I don’t know whether it’s psychic, fate or coincidence, but Wes Anderson movies always indicate a significant landmark in my life. Now The Grand Budapest Hotel marks my graduation from university. Does the plot have anything to do with this? No, but I will carry that association for the rest of my relationship to the film. It already means a lot to me. There is an irony with the films prologue in how the author says how he has writers block – stated in traditional Wes Anderson affectionate pretense as scribephenia. I saw The Grand Budapest Hotel a month ago and have struggled to begin reviewing the film. It’s too rich and too dense. Anderson knows this. In the first 5 minutes we jump from perspective to perspective until we enter the meat of the story. It’s a deliberate distraction to provide the amusingly tenuous connection of word-of-mouth myths. It’s an interesting setup, almost as if Anderson wants us aware of his presence, but the film doesn’t become a true delight until we’re introduced to Gustave and Zero.
Ralph Fiennes performance has been frequently lauded, considered perhaps the best performance in a Wes Anderson film. While he doesn’t have the emotional weight of Bill Murray in The Life Aquatic or Gene Hackman in The Royal Tenenbaums, he certainly has the gravitas for it. Fiennes delivers a bitingly deadpan performance, balancing his composure from proper to explosive with captivating precision. Monsieur Gustave is a man who believes in the standards of The Grand Budapest Hotel and those standards are a series of formalities and conduct that seem rather frivolous. It appears to reflect the way Anderson designs his films, full of frilly but meticulous production design and conscientious characters. But Anderson isn’t about these visual quirks, he cuts to the core. That’s what makes his films so special because inside the core is a tragic undercurrent of loss and misguidance. This pretty and unique design is just the shell.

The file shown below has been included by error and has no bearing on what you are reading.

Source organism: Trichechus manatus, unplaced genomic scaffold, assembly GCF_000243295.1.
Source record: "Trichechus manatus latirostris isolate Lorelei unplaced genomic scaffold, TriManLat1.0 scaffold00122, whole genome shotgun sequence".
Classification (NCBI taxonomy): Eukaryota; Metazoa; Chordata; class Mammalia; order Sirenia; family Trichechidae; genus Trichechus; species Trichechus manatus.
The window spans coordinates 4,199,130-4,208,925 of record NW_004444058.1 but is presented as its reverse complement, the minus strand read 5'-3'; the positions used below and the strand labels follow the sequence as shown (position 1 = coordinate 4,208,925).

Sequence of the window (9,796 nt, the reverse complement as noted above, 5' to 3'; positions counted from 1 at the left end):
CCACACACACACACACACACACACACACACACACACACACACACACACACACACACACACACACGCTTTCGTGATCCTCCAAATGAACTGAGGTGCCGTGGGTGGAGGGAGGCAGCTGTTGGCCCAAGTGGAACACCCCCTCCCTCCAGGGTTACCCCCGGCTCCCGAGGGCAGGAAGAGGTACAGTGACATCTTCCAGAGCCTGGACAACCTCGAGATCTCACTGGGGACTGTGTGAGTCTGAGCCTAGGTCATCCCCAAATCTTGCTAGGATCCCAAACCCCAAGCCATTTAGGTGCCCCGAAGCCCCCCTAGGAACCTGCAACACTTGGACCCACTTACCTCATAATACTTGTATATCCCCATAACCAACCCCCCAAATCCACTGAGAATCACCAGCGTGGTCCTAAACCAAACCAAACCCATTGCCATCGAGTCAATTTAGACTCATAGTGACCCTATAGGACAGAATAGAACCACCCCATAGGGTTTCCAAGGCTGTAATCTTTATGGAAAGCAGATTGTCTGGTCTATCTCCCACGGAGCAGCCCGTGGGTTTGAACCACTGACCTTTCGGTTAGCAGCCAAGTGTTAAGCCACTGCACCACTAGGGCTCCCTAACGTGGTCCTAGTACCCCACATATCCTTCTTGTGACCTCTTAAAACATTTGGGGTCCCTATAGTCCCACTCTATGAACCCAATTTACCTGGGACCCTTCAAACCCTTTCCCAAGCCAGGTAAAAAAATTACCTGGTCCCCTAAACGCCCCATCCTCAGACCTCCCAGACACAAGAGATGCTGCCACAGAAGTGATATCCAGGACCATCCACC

Although we are allowed to learn of Zero the lobby boy’s backstory, one that makes him an incredibly compelling character, Gustave remains ambiguous. In fact, it is difficult to imagine him as a boy or lobby boy. The heart of Gustave is his relationship to Zero, played wonderfully by Tony Revolori, a soon-to-be familiar face in Anderson’s acting company I hope. Zero’s anxious stares and awkward mumbles provide a brilliant contrast to the otherwise perfectionist world. A scene significantly repeated is one wherein Gustave protects Zero and it seems like an incidental obstacle on their journey. But upon viewing it builds emotional weight as it sums up what Gustave is willing to risk for another. Ostensibly an unusual moment. I imagine this will be a film has a multiplying power upon rewatch. Rushmore and The Life Aquatic took a little time to get the most out of little and now the Jaguar Shark scene makes me burst into tears even out of context. Gustave and Zero’s brotherhood is the best duo Anderson has created since Max and Mr. Bloom.
The Grand Budapest Hotel is certainly Anderson’s darkest film yet. It takes the break-neck speed of Fantastic Mr. Fox and the lashings of violence and shoot-outs of The Life Aquatic and combines them to full effect. He even admitted that he didn’t what he was doing with the action scenes of Aquatic and made them deliberately simple and pathetic. Clearly he has learned since. And it does appear that he has accumulated the aspects of the visual styles of his other films. There’s stop-motion, annotations, elaborate sets and mini-sets. But it’s not derivative of his other films as many have argued that Anderson is stuck in a cycle of repeating himself. In condensing his style for a 4:3 aspect ratio, as opposed to his usual incredibly wide angle lenses, it adapts the Anderson trademarks. The unique and cinematic distortion of the image is still present, but instead of the sides of the frame, it’s now found on the angle of the character and the way they blend into the background as if they’re integrated into his world even more than he has done already.
However, it can be a victim of its dense 90 minute runtime. With such brief glimpses of many familiar faces, none of them are developed with such time devoted to a convoluted plot. Granted, they’re certainly welcome to fill up all the bit parts as long as you’re aware that it’s a full house. Willem Dafoe, the antagonist, is the only one who’s motive feels lacking but I guess he represents more than just himself. Nevertheless the film is a joy to watch – delivering thrills, wonderful deadpan humor and a sprawling imagination. Clunky at rare times but not as severe as Moonrise Kingdom‘s worst moments. None of this drag the film down, fortunately. It’s too much fun. I do wonder if Anderson will have a film that hits the spot quite like his stretch of films from 1998 to 2007 but his streak since is still satisfying. There’s a running joke in Grand Budapest. Poetry is always interrupted for a feast of vulgarity. I think that sums Wes Anderson up a bit. Serious, but not too seriously.